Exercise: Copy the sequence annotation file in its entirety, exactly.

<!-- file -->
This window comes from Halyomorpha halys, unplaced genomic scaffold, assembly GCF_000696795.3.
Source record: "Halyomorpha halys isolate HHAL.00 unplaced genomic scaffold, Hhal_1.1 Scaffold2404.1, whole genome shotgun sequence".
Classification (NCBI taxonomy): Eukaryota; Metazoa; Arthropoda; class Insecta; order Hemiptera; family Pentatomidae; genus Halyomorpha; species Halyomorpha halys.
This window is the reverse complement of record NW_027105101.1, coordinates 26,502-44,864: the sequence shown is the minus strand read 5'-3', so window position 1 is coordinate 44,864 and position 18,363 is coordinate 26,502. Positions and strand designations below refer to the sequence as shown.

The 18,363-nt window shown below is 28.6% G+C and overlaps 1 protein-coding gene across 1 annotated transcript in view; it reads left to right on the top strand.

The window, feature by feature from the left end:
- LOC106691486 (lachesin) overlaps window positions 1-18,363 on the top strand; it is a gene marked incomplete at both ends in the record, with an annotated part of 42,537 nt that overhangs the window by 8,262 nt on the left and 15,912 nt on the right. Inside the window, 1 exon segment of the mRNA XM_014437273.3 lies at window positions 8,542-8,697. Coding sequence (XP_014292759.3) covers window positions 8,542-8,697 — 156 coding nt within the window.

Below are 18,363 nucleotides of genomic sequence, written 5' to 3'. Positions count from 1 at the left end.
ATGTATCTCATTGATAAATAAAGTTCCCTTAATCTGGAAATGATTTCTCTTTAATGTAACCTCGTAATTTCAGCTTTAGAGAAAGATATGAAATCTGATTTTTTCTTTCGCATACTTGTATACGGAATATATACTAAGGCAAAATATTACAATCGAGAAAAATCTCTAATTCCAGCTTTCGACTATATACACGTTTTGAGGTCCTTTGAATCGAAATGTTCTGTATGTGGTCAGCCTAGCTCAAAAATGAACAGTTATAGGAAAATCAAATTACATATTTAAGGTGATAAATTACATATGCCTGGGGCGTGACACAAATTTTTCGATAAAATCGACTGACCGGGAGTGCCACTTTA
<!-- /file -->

This window comes from Halyomorpha halys, unplaced genomic scaffold, assembly GCF_000696795.3.
Source record: "Halyomorpha halys isolate HHAL.00 unplaced genomic scaffold, Hhal_1.1 Scaffold2404.1, whole genome shotgun sequence".
Classification (NCBI taxonomy): Eukaryota; Metazoa; Arthropoda; class Insecta; order Hemiptera; family Pentatomidae; genus Halyomorpha; species Halyomorpha halys.
This window is the reverse complement of record NW_027105101.1, coordinates 26,502-44,864: the sequence shown is the minus strand read 5'-3', so window position 1 is coordinate 44,864 and position 18,363 is coordinate 26,502. Positions and strand designations below refer to the sequence as shown.

The 18,363-nt window shown below is 28.6% G+C and overlaps 1 protein-coding gene across 1 annotated transcript in view; it reads left to right on the top strand.

The window, feature by feature from the left end:
- LOC106691486 (lachesin) overlaps window positions 1-18,363 on the top strand; it is a gene marked incomplete at both ends in the record, with an annotated part of 42,537 nt that overhangs the window by 8,262 nt on the left and 15,912 nt on the right. Inside the window, 1 exon segment of the mRNA XM_014437273.3 lies at window positions 8,542-8,697. Coding sequence (XP_014292759.3) covers window positions 8,542-8,697 — 156 coding nt within the window.

Below are 18,363 nucleotides of genomic sequence, written 5' to 3'. Positions count from 1 at the left end.
ATGTATCTCATTGATAAATAAAGTTCCCTTAATCTGGAAATGATTTCTCTTTAATGTAACCTCGTAATTTCAGCTTTAGAGAAAGATATGAAATCTGATTTTTTCTTTCGCATACTTGTATACGGAATATATACTAAGGCAAAATATTACAATCGAGAAAAATCTCTAATTCCAGCTTTCGACTATATACACGTTTTGAGGTCCTTTGAATCGAAATGTTCTGTATGTGGTCAGCCTAGCTCAAAAATGAACAGTTATAGGAAAATCAAATTACATATTTAAGGTGATAAATTACATATGCCTGGGGCGTGACACAAATTTTTCGATAAAATCGACTGACCGGGAGTGCCACTTTA